Annabell Lebethe is tackling the challenges of raising funds and growing audiences as the new leader of the iconic Market Theatre.
THE Market Theatre Foundation ship has a new skipper at the helm: Annabell Lebethe took up her position as chief executive officer on 8 August 2011 and is using the new year as a springboard to take the iconic Newtown venue to greater heights.
The Market Theatre's new boss Annabell LebetheThe Market Theatre's new boss Annabell Lebethe“The appointment was an honour and I am humbled by it,” Lebethe says. “To be associated with an institution and brand such as the Market Theatre Foundation is a career milestone.” The foundation incorporates the theatre itself, the Market Photo Workshop and the Market Laboratory.
She brings almost 10 years of experience within the creative industries to the post, making her the perfect fit to carry the foundation forward. “I bring to the foundation my knowledge of the arts broadly, but more specifically my management and leadership skills which have been developed in the arts,” she says.
Prior to her appointment, Lebethe served as the chief executive officer of the National Arts Council. She also gained experience at the Gauteng provincial department of arts, culture, recreation and heritage, as well as served on the boards of various arts and cultural institutions, such as the African Arts Institute and the Cape Film Commission.
“My vision for the foundation is to retain the legacy of the foundation while redefining the institution of today; to remain a significant cultural institution and to continue to produce engaging, challenging, inspiring and quality work which is socially relevant,” she says.
The Market Theatre was founded in 1976 by Mannie Manim and Barney Simon, and took residence in Joburg’s Indian fruit market, which was built in 1913.
It soon became known around the world as South Africa’s theatre of struggle, a reputation grown through the plays it staged that challenged the apartheid regime, such as Woza Albert, You Strike a Women, You Strike a Rock and Born in the RSA. “The legacy of the Market Theatre Foundation is solid and forms part of the cultural history of South Africa.”
Part of its success, which contributed to entrenching the theatre as an institution in the country, has been the collaborations and associations with well-known producers, photographers, writers, directors, actors, designers, musicians, choreographers and dancers.
Over its life, the Market has evolved and is now a cultural complex of the arts, offering theatre, music, dance and photography. The challenge for the theatre, then, comes in merging its iconic past with the present, in order to carry it into the future as a leader in the field – and Lebethe intends to meet this challenge head on.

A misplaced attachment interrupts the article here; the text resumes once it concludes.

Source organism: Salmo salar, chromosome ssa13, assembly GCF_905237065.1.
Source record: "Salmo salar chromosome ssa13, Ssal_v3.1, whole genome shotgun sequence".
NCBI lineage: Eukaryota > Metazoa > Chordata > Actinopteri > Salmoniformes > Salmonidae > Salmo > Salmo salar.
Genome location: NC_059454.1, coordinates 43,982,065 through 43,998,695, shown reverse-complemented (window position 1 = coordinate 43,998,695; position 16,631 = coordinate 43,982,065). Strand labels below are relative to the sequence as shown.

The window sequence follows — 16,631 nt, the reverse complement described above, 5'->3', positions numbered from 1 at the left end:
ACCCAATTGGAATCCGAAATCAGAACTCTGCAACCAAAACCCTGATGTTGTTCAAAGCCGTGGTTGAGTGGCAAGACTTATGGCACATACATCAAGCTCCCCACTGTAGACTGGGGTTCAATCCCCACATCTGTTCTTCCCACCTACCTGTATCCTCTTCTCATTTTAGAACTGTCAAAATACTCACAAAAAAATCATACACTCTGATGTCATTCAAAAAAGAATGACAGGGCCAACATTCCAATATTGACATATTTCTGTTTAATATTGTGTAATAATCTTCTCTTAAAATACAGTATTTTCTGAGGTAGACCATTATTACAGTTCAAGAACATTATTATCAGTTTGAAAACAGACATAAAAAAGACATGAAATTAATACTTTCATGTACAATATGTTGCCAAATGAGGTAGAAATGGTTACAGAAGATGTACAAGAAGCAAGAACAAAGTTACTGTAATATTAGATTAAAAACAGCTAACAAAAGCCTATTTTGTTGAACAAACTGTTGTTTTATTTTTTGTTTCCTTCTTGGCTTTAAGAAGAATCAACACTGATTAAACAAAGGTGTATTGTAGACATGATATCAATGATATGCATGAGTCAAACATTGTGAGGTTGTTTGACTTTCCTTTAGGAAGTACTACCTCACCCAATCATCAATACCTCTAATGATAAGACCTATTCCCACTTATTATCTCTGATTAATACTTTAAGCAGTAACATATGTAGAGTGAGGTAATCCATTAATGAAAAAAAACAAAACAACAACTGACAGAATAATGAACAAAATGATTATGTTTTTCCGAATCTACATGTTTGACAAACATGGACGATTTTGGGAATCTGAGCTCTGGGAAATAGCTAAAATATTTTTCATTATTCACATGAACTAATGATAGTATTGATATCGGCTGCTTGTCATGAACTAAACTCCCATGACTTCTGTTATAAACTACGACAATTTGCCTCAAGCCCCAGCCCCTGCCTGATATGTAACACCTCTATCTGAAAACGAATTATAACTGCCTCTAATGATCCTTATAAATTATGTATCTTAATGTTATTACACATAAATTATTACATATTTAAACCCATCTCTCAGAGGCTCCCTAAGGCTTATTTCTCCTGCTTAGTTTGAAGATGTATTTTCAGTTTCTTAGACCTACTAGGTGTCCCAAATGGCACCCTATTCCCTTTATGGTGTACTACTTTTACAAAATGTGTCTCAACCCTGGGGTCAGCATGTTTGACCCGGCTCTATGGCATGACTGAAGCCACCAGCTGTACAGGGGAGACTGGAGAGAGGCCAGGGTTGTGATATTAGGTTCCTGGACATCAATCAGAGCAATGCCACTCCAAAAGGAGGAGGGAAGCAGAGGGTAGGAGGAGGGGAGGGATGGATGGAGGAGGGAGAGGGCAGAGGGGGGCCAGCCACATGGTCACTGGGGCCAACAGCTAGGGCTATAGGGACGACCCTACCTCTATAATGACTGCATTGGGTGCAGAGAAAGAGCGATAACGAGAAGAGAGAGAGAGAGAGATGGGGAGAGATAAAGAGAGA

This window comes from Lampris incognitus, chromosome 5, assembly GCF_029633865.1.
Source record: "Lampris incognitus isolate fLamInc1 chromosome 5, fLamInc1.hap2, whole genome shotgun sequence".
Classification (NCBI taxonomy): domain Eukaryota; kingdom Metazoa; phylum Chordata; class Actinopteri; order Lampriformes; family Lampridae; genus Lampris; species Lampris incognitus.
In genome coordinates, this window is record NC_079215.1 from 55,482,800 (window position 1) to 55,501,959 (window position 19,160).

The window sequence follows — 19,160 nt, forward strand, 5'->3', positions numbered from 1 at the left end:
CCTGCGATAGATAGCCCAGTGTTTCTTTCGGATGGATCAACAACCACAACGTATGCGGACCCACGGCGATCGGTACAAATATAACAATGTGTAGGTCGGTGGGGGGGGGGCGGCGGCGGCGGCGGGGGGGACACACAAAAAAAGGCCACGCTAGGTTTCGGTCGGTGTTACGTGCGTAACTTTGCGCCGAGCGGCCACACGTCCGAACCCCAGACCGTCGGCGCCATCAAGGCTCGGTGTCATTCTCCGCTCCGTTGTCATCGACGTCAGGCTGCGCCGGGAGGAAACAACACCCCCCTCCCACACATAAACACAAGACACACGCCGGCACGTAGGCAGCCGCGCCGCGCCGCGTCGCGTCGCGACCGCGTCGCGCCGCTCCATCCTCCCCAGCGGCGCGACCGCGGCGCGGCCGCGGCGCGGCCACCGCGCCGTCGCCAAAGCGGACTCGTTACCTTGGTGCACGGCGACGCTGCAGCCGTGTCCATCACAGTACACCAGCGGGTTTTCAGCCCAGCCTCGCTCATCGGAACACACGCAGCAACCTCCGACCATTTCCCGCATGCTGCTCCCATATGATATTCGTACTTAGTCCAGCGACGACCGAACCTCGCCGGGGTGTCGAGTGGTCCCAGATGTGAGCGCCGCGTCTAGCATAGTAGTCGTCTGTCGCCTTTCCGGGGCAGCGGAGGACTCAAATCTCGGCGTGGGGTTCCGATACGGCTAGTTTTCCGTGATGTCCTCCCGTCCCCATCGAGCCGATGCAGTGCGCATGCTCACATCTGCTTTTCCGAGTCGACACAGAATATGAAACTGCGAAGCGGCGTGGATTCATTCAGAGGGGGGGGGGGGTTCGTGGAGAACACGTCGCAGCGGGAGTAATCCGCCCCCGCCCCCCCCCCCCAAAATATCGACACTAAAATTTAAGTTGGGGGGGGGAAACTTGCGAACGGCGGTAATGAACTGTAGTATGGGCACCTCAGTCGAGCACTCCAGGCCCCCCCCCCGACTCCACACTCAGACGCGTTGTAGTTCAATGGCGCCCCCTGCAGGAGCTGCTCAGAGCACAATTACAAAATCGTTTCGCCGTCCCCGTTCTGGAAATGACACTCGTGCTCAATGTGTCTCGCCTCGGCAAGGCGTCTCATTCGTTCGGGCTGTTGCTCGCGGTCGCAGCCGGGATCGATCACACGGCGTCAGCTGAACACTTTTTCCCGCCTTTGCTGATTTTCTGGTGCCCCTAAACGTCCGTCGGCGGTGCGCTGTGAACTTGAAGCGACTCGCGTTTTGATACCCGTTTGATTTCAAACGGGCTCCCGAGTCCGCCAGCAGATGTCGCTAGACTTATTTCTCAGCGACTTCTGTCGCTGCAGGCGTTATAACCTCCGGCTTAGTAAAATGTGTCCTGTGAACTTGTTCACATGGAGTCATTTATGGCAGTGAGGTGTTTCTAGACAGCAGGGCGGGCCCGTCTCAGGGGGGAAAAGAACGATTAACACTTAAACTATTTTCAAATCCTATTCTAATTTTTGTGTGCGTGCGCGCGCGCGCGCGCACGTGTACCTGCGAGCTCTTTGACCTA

“The strategic drivers for preserving this legacy centre on our continued responsibility to society using theatre and photography as tools to tackle societal issues,” she adds. “It is important that we retain existing audiences and reach out to new audiences who have never had the experience of watching a play or attending a photographic exhibition.”
She feels that every person should get the opportunity to experience these things, and in line with that ideal, Lebethe has big plans for the future. “It’s about showcasing the depth of South Africa’s creative talent through providing access to this significant artistic space.”
And by using the best talent on offer in the country, she is hoping that audience numbers go up. It is also hoped that developments taking place in Newtown this year, such as at the Potato Shed, will present opportunities for the foundation to draw in new audiences.
There are numerous challenges involved in the position, though, the biggest of which is the issue of funding. “We are reliant on government and donor funding and our biggest challenge is to continue to raise sufficient funds to support the work we do.”
However, Lebethe is confident that the compelling programming on offer will help them in this area. “We are kicking off the year with a fantastic offering of Woza Albert, a true South African classic; Somewhere on the Border; and Yellow Man,” she says. The Market Photo Workshop is also offering a compelling student exhibition called Picture.
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